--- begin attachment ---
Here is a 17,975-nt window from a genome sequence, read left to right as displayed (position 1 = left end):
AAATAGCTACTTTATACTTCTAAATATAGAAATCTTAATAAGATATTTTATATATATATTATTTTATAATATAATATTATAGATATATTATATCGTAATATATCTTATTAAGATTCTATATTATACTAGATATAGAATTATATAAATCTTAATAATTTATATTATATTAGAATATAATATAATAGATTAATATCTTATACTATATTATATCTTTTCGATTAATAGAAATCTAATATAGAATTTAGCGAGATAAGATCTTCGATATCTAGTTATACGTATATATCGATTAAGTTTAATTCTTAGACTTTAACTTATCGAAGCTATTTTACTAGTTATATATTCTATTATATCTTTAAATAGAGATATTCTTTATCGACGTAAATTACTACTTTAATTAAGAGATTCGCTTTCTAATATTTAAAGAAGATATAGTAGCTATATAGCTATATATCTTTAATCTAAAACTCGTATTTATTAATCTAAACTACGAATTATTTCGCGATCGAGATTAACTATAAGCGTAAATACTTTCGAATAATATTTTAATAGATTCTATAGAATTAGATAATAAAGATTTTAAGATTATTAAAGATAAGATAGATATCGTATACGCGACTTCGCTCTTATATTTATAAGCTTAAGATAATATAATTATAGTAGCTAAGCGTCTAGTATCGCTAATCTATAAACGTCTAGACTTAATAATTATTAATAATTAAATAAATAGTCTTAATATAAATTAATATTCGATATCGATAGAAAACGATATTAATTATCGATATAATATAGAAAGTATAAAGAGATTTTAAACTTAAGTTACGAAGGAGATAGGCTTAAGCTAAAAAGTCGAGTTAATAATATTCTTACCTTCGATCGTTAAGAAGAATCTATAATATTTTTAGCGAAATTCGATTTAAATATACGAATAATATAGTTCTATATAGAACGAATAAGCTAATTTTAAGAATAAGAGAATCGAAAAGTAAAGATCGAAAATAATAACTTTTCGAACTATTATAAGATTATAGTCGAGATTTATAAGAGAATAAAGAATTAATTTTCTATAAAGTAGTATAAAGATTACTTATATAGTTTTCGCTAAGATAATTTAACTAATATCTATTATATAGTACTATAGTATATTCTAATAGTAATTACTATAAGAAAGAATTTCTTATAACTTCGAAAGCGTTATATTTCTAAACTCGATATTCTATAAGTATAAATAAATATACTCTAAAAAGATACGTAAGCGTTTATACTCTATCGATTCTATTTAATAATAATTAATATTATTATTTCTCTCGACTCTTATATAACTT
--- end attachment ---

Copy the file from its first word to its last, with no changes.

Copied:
Here is a 17,975-nt window from a genome sequence, read left to right as displayed (position 1 = left end):
AAATAGCTACTTTATACTTCTAAATATAGAAATCTTAATAAGATATTTTATATATATATTATTTTATAATATAATATTATAGATATATTATATCGTAATATATCTTATTAAGATTCTATATTATACTAGATATAGAATTATATAAATCTTAATAATTTATATTATATTAGAATATAATATAATAGATTAATATCTTATACTATATTATATCTTTTCGATTAATAGAAATCTAATATAGAATTTAGCGAGATAAGATCTTCGATATCTAGTTATACGTATATATCGATTAAGTTTAATTCTTAGACTTTAACTTATCGAAGCTATTTTACTAGTTATATATTCTATTATATCTTTAAATAGAGATATTCTTTATCGACGTAAATTACTACTTTAATTAAGAGATTCGCTTTCTAATATTTAAAGAAGATATAGTAGCTATATAGCTATATATCTTTAATCTAAAACTCGTATTTATTAATCTAAACTACGAATTATTTCGCGATCGAGATTAACTATAAGCGTAAATACTTTCGAATAATATTTTAATAGATTCTATAGAATTAGATAATAAAGATTTTAAGATTATTAAAGATAAGATAGATATCGTATACGCGACTTCGCTCTTATATTTATAAGCTTAAGATAATATAATTATAGTAGCTAAGCGTCTAGTATCGCTAATCTATAAACGTCTAGACTTAATAATTATTAATAATTAAATAAATAGTCTTAATATAAATTAATATTCGATATCGATAGAAAACGATATTAATTATCGATATAATATAGAAAGTATAAAGAGATTTTAAACTTAAGTTACGAAGGAGATAGGCTTAAGCTAAAAAGTCGAGTTAATAATATTCTTACCTTCGATCGTTAAGAAGAATCTATAATATTTTTAGCGAAATTCGATTTAAATATACGAATAATATAGTTCTATATAGAACGAATAAGCTAATTTTAAGAATAAGAGAATCGAAAAGTAAAGATCGAAAATAATAACTTTTCGAACTATTATAAGATTATAGTCGAGATTTATAAGAGAATAAAGAATTAATTTTCTATAAAGTAGTATAAAGATTACTTATATAGTTTTCGCTAAGATAATTTAACTAATATCTATTATATAGTACTATAGTATATTCTAATAGTAATTACTATAAGAAAGAATTTCTTATAACTTCGAAAGCGTTATATTTCTAAACTCGATATTCTATAAGTATAAATAAATATACTCTAAAAAGATACGTAAGCGTTTATACTCTATCGATTCTATTTAATAATAATTAATATTATTATTTCTCTCGACTCTTATATAACTT